Here is why you should plant babool

The tree can grow well on degraded land, can survive droughts and floods, and has numerous medicinal properties 

By Vibha Varshney
Published: Saturday 27 May 2023
Babool pods are used to make a vegetable that pairs well with millet-based rotis (Photograph: Vikas Choudhary)

The popular Hindi adage, “Boye ped babool ka, toh aam kahan se hoye (How would one get mangoes if they plant babool trees),” is a bit unfair in its implication that babool is any less than a mango.

In fact, of the two trees, babool or gum arabic (Acacia nilotica) is easier to grow. This perennial tree—whose pods grow abundantly in the months of April and May— can thrive on marginal land, which is unsuitable for agriculture, and can survive both droughts and floods.

Historically in India, the bitter babool has been used as famine food in arid and semi-arid regions like Rajasthan. Even now, people in these regions consume its seeds both raw and roasted, or grind them and mix with sorghum or pearl millet flour. Some also use the young babool pods or phali, which look like a string of beads with flat, elliptical seeds separated by constrictions, as vegetable.

Studies show that babool seeds are highly nutritious. As per a 1996 study, published in Food Chemistry by researchers from Coimbatore, Tamil Nadu, every kilogramme of babool seeds contain as much as 234 g of crude protein, 126 g crude fibre, 66.6 g crude fat and 534 g carbohydrates. The seeds are also rich in minerals such as potassium, phosphorus, magnesium, iron and manganese.

Studies have also shown that babool pods have antibacterial activity and are effective against gram-positive bacteria such as Bacillus cereus, a food-borne pathogen that causes gastro-intestinal illnesses, and Staphylococcus aureus, which can infect soft tissue in the body.

Extracts of the pods can be used to replace synthetic food preservatives that have negative impact on health, researchers from Saudi Arabia say in an April 2020 study.

They added the pod extract to beef burger patties stored at 4°C. They found that patties even with 1-2 per cent pod extracts recorded a lower rate of microbial spoilage during storage.

The extract also improved cooking properties and antioxidant activity of the burger without impacting taste, they conclude in their study published in the Journal of Food Processing and Preservation.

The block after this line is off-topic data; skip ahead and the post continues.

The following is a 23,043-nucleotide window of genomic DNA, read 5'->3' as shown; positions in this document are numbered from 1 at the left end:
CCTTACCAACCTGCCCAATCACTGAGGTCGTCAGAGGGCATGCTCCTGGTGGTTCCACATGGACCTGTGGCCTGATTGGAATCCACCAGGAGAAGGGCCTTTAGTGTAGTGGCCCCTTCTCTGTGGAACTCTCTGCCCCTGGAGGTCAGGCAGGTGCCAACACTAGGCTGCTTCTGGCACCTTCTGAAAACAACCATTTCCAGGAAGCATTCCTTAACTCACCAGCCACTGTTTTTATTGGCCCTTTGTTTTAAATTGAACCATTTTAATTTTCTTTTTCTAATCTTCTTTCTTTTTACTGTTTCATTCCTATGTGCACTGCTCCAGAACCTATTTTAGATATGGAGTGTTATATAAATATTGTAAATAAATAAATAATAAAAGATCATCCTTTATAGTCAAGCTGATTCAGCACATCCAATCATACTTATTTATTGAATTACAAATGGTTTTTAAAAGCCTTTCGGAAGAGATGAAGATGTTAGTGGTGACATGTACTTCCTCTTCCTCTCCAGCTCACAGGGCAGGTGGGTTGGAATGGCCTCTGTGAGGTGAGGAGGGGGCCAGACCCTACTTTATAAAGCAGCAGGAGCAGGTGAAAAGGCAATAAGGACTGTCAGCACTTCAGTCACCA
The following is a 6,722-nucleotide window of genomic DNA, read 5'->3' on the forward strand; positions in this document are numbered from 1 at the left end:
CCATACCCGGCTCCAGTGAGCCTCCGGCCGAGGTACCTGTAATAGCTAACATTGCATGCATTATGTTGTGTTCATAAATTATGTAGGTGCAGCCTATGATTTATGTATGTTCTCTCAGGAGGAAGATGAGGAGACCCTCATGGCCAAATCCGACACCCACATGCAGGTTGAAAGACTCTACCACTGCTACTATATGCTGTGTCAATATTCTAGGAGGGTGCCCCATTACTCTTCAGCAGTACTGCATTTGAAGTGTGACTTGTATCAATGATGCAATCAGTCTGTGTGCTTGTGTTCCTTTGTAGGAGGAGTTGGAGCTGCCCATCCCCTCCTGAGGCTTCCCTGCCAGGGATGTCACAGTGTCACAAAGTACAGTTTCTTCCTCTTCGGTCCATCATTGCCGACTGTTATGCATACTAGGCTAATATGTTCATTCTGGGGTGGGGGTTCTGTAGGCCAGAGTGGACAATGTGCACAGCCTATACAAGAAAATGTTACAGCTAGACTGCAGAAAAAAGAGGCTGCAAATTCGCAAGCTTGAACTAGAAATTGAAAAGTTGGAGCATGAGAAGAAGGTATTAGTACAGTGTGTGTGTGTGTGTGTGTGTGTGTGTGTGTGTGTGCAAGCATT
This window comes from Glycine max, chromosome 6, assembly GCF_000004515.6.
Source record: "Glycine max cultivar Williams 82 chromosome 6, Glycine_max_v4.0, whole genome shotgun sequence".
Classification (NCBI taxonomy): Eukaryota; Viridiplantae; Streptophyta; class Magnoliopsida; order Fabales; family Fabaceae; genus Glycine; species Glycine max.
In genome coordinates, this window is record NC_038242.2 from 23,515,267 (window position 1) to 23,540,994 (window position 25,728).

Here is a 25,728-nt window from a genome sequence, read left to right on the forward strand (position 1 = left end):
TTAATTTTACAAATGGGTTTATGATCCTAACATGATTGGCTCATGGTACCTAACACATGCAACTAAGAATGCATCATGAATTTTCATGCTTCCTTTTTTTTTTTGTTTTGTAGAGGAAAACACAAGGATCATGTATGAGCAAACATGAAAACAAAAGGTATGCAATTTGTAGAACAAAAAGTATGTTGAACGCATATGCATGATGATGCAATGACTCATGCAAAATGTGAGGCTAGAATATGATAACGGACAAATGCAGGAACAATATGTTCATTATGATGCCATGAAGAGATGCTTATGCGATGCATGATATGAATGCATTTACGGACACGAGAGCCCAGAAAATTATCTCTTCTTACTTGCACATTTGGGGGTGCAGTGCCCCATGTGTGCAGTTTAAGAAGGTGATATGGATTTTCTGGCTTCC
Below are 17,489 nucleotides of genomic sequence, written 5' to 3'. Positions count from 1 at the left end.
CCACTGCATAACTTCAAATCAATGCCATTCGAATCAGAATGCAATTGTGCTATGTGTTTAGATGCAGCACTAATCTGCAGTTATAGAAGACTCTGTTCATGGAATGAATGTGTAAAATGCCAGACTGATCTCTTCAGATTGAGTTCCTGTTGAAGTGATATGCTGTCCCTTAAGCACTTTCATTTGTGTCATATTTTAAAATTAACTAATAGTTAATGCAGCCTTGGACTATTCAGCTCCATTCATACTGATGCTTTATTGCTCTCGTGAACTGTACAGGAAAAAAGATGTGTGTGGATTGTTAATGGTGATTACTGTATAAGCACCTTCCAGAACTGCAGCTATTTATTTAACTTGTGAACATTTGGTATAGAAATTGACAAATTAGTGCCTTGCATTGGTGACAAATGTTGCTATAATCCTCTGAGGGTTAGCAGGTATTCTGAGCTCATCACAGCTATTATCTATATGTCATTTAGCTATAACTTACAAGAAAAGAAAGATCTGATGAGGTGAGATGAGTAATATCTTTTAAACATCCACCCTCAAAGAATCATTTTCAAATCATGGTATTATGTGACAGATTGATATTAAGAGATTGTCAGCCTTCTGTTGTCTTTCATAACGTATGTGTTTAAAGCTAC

A study by researchers from Thailand and India suggests that babool seed oil could be an environment-friendly alternative to chemicals to control major farm pests such as Aphis fabae or black bean aphid and Oxycarenus hyalinipennis, a cotton seed bug. The study was published in April 2023 in the journal Heliyon.

In fact, almost every part of the babool tree is packed with medicinal properties. Traditionally, people chew on its young leaves to improve digestion, and on the woody stems to keep teeth clean and gums healthy.

The bark is used to treat burns, skin diseases and clean infected wounds. Nowadays, the bark extract is a common ingredient in toothpastes. Its resin helps deal with skin diseases, oral inflammation and indigestion.

Farmers also use the leaves and pods of babool as animal feed, and say that the feed prepared using babool seeds is comparable to cottonseed meal in terms of nutrition. The pods and seeds are used as feed after grinding them up for easy digestion and better absorption of nutrition.

Studies, however, warn that excess consumption of babool seeds may affect milk yield in cows (if the proportion of pods and seeds in the feed exceeds 20 per cent) and goats (if it exceeds 33 per cent).

Healing touch

Though native to Africa, the Arabian peninsula and the Indian subcontinent, babool is found in almost all tropical and subtropical areas of the world.

India is home to at least three of nine subspecies of the tree, with natural babool forests found in Maharashtra, Gujarat, Andhra Pradesh, Rajasthan, Haryana and Karnataka, notes the Indian Council of Forestry Research and Education, Dehradun. The tree works as a windbreak and haven for biodiversity where it is planted.

As a nitrogen-fixing legume, it also helps in reclamation of areas degraded by mining or erosion. As part of the natural vegetation of Madhya Pradesh and Uttar Pradesh, the tree has been extensively for the reclamation of the Chambal ravines.

Planting babool trees in this changing climate and the aggravating desertification, is therefore not only beneficial for human health but also for biodiversity.


  • Babool pods (young, tender): 50 g
  • Onion: 1 large
  • Tomato: 1 large
  • Green chilli: 2
  • Raw mango: 1 small
  • Garlic: 5 pods
  • Chilli powder: 1 teaspoon
  • Coriander powder: 1 teaspoon
  • Turmeric: 1/2 teaspoon
  • Dry mango powder: 1 teaspoon (optional)
  • Cumin: 1/2 teaspoon
  • Asafoetida: 1/4 teaspoon
  • Garam masala: 1/2 teaspoon
  • Mustard oil: 2 tablespoon
  • Salt to taste


Break the pods into pieces with one seed each. Wash and boil them in salted water till they turn soft and lose their bitterness. Squeeze out the water and keep the pods aside. Chop the onion, garlic, green chillies, raw mango and tomato into small pieces. Heat oil in a pan and add cumin seeds and asafoetida. When the seeds start to sputter, add onion and garlic and cook for half a minute. Put in the tomato, green chilli, raw mango along with coriander powder, turmeric, chilli powder, salt and dry mango powder (only if the raw mango is not sour enough). Mix the ingredients well and add the pods. Add a little water if the ingredients are dry; this will help mix the pods and spices. After cooking for a few minutes, switch off the flame and sprinkle garam masala. The sabji should be on the spicier side and pairs well with millet rotis.

This was first published in the 1-15 May, 2023 print edition of Down To Earth

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